Chef Chuck Troup

I recently tried a 500-day dry aged steak at Maxwell’s Chophouse.

It turns out that the chef there, Chuck Troup, is experimenting with some really interesting things.

After speaking with him that night, I decided I wanted to do a little feature of him here on the site in the form of a Q&A interview. Read on and enjoy, and I highly recommend Maxwell’s Chophouse.

JP: Tell my readers a little bit about yourself: where you’re from, how long you’ve been in the business, and what got you interested in cooking.

CT: I was born in PA and raised in New Orleans. I have been living this lifestyle going on 31 years now. I don’t think I necessarily chose this lifestyle, it really chose me. Growing up and starting out in the industry I was surrounded by all of the craziness and excitement in a kitchen. I was so engulfed in the way all the cooks would interact with one another and I found that really amazing. It was funny to me and also exciting the way the cooks would all scream and swear at each other all night long, and then be best friends after it was all over. It really was and is organized chaos and I love that.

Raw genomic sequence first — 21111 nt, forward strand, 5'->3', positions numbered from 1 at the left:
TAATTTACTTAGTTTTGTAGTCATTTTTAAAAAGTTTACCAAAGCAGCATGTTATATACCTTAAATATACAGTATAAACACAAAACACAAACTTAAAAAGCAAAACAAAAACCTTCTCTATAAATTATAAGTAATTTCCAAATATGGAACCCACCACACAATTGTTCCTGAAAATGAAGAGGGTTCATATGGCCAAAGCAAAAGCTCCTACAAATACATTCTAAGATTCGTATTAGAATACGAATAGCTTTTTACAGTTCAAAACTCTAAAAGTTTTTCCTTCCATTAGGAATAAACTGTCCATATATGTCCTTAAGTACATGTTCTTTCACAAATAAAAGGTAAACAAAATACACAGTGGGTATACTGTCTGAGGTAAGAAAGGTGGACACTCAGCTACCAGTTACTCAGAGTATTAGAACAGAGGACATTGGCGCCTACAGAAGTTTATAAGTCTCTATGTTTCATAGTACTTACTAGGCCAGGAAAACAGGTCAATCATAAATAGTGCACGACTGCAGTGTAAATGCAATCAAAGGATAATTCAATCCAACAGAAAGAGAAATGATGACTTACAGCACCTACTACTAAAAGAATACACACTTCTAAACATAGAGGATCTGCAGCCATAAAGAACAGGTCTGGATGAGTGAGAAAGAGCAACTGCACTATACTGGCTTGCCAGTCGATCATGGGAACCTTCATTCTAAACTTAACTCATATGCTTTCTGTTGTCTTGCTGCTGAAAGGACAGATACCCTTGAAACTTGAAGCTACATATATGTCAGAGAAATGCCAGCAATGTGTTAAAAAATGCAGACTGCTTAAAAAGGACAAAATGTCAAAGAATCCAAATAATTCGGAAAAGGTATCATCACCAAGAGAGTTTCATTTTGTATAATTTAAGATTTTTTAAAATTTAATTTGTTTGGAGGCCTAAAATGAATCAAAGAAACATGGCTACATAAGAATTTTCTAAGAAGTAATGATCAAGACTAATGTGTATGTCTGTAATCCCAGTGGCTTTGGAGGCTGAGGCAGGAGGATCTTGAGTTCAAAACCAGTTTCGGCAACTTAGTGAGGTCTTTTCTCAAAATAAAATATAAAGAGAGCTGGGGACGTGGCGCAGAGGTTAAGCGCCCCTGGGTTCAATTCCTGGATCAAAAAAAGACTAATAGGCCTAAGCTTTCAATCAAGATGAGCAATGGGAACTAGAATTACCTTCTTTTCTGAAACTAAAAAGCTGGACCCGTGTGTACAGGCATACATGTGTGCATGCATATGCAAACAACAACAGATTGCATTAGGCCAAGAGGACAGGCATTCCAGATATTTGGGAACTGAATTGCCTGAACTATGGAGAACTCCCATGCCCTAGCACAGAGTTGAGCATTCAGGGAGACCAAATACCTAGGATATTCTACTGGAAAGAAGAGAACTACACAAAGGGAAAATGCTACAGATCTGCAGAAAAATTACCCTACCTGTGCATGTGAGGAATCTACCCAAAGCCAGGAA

JP: You seem to know your way around steaks. Would you say this is your specialty, or are there other cuisines that challenge you and inspire you?

CT: I would say I know my way around steak and I do enjoy working in the steak environment, but over the years I have worked in various cuisines. I spent three years in Japan. Working and living in Japan had a great influence on me as a person, and as a chef. Being from the south, I grew up in an environment full of Cajun and Creole food. I always try to incorporate everything I’ve learned over time wherever I go. Even at a Steakhouse such as Maxwell’s, I’ll throw in a Cajun/Creole special, or even a salmon or steak tartare or sushi roll special. All in all I love pretty much every cuisine, there isn’t much I won’t cook or won’t eat!

JP: I like that you are experimenting with various lengths of dry aging. Is there a sweet spot for flavor in your opinion? 30 days? 60 days? 90?

CT: I think that my personal sweet spot for aging is the 160 to 180 day range. To me, that length of dry aging just has the right amount of funk, flavor and taste. Honestly, after eating a dry aged steak, I don’t know if I could ever go back to not eating it this way. With that being said, as a chef it’s important to know what’s too much. I totally understand why some people have different views on aging. Always have to know your guest.